January 7, 2011

Under the Blade 2011

“As for walls, think of them as being made out of ice. If you are a man who possesses a warm heart of natural justice, Hatsumi, hitting a wall will be no problem. Walls made of ice will just melt!!”

                                                                                                       ~Takamatsu Sensei

Shinnen Akemashite Omedeto Gozaimasu!

Happy New Decade, Buyu! With the greatest of hope, may it be peaceful and prosperous!

My god, we survived 2010! From oil spills that couldn’t be capped, to borrowing more of China’s money, to North Korea acting as rationally as Charlie Sheen. But take heart, humorist Dave Barry said there have been much worse years, “For example, toward the end of the Cretaceous Period, Earth was struck by an asteroid that wiped out about 75 percent of all of the species on the planet. Can we honestly say that we had a worse year than those species did? Yes, we can, because they were not exposed to "Jersey Shore."

But thanks to your support in 2010, the Shingitai-Ichi Dojo is going strong. Yes, we had our own oil spill – olive – in the kitchen, which was capped immediately, by the way, and yes, we probably did buy too many goods from China – turns out these words were made in China! Man! But we did not get drunk and threaten the sovereignty of South Korea. Totally not us.



We did find ourselves back in Japan, having a terrific, challenging, and “salty” time.


I was proud to be part of the very first Resolution Group International certification course with my mentor Jack Hoban and his hand-picked team of instructors. Jack also paid us a couple of inspiring visits here that are always great fun on the mat, and off it on a steady diet of steaks and stories. Chalk up another successful ‘Midwest Taikai’ and another of our annual Gasshukus; we also welcomed new students and new Buyu. And as always, we trained, and trained, and trained some more.



 
But not everything bright, brought a smile. Some, like a bomb, cast permanent shadows. We lost Mark Hodel. Our dear friend and mentor, taken far younger than anyone ever should be, whose council, assuredness, and good humor will forever be remembered by those who loved him. For Mark, the struggle is over, ours continues. We will picture him, arms crossed, nodding and smiling - “Keep going,” he would say. And so we shall.




2011 is the year of the Rabbit, known for peace and endurance - qualities that will play directly into our training themes. And this year, Soke would have us reach back to our beginnings to push our capacity ever further, making Kihon Happo (季翻初崩) the theme for 2011. We normally know Kihon Happo as the method of eight fundamental ways, but Soke has written it differently, as he does each year’s theme. Now, only Soke truly knows what he means, yet these martial riddles provide good training to try and decipher. It seems to me, this one is asking us to ‘make the breaking of the form, our natural state.’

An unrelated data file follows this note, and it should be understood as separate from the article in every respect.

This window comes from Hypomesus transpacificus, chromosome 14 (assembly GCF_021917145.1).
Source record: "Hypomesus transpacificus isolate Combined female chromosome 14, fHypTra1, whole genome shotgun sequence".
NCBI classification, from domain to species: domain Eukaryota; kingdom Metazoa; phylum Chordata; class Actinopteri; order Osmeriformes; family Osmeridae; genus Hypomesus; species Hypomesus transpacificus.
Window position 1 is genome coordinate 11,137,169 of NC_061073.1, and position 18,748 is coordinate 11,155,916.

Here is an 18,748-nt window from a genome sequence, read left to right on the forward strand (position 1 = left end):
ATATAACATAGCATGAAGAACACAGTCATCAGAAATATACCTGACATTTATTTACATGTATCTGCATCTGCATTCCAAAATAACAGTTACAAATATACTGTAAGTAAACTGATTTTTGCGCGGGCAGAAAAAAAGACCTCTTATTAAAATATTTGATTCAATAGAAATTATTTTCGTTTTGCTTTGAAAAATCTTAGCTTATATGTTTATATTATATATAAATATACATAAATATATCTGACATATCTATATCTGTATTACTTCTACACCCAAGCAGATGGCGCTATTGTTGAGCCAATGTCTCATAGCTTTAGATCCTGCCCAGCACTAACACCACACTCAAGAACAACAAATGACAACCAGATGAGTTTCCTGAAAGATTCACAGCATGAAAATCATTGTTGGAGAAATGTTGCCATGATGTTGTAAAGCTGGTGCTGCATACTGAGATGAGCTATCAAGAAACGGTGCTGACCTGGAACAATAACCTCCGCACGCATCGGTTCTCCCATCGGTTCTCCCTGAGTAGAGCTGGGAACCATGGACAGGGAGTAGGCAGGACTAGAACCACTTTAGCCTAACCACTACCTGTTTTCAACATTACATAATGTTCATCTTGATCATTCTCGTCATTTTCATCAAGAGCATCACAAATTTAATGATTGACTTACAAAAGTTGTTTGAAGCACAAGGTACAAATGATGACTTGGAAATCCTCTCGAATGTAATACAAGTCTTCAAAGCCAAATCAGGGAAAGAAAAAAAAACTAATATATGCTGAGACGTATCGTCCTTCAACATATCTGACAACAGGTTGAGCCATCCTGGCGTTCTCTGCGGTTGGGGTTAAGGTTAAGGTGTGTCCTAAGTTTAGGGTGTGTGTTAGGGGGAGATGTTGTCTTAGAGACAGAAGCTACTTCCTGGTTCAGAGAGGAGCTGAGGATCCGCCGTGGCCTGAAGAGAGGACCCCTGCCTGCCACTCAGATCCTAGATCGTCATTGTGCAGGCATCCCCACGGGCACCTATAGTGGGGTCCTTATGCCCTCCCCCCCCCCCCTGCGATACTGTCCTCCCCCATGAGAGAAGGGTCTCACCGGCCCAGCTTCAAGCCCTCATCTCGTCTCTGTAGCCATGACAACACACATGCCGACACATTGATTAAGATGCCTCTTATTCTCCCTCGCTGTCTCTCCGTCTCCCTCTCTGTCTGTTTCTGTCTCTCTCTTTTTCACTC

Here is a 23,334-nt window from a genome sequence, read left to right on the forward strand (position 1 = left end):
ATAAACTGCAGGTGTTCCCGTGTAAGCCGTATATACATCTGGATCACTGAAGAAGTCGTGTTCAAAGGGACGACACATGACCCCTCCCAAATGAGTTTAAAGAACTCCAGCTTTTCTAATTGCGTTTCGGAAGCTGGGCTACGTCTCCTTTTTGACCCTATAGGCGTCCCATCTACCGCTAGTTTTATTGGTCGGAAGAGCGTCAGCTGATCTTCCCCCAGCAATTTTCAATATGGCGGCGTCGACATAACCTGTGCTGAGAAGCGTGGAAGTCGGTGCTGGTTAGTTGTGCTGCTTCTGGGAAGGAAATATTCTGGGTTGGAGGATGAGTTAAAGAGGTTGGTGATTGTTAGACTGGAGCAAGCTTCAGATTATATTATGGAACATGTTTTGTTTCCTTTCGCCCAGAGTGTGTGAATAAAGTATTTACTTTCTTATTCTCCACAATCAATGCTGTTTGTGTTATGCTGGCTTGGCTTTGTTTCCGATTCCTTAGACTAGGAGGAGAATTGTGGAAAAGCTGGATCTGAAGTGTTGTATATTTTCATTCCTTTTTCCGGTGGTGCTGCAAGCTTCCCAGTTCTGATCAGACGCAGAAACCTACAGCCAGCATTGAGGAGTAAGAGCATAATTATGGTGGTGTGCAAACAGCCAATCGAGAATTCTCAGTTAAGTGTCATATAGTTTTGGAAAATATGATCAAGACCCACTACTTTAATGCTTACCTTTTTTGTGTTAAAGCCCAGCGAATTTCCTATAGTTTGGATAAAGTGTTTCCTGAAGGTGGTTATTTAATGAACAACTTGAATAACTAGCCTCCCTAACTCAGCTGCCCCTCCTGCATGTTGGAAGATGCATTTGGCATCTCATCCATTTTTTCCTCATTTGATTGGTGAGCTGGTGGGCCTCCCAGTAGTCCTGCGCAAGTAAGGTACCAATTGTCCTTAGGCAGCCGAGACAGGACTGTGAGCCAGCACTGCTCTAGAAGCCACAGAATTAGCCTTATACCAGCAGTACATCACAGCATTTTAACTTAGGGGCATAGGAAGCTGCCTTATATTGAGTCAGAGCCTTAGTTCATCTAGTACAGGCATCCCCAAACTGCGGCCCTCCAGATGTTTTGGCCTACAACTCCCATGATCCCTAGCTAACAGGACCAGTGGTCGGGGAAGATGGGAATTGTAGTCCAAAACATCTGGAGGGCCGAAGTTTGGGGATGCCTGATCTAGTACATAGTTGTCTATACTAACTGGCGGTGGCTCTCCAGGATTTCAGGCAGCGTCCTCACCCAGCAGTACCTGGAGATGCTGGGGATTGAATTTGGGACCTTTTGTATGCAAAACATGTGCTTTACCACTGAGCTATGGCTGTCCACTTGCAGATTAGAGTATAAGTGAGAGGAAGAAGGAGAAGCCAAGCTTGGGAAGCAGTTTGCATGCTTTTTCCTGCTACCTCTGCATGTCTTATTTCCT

Soke’s use of poetry here is another reminder that the basics are anything but basic. We would be wise not to study the Kihon Happo as answers to our most prolific physical questions, but rather as a smarter means of solving for them. In other words, relying on a particular set of answers is not as useful as a better method to solve questions that continually fluctuate. In an old issue of Tetsuzan, Nagato Sensei writes of Kihon Happo, “If you train for a long time, you become able to see at a glance whether someone’s basic movements are correct. They don’t have to all be the same, they must just be correct. That’s the feeling I want everyone to grasp. It takes time to understand this mindset. To a certain extent, the longer you train, the more you understand the basics and Budo itself. But it is precisely when you are devoting yourself single-mindedly to mastering the basics that you can’t understand the wider principles.”

I love that quote. I think the “correct” that Nagato Sensei alludes to is the balance between principles that make us effective, and techniques that make us efficient. It takes into account the fundamental nature of the kukan – change. The variable – change’s instrument – will always, each and every time, be naturally different. And if we are to “keep going,” we must continually acknowledge and adapt to this supreme rule. Which is why I don’t believe there can be “realistic” training – only real is real. No amount of training can make us aware of all the inherent variables - life is too strange, too coincidental, too real to know every technique, every answer. We can only ever learn to stay ahead, lead even, lest we fall into the variable’s wake.

During one tough operation in Iraq, combat teams were using tactical clearing methods – flash-bang grenades tossed into homes prior to entry. At one point, when a team member reached for a door, it suddenly opened and in its place was an insurgent - their eyes locked. Without hesitating, the member handed him the grenade and the insurgent took it. The member closed the door - BANG! Now, team members weren’t trained with that particular technique and had anyone taught it as viable, they’d have been laughed off base. Yet, in that moment, it worked.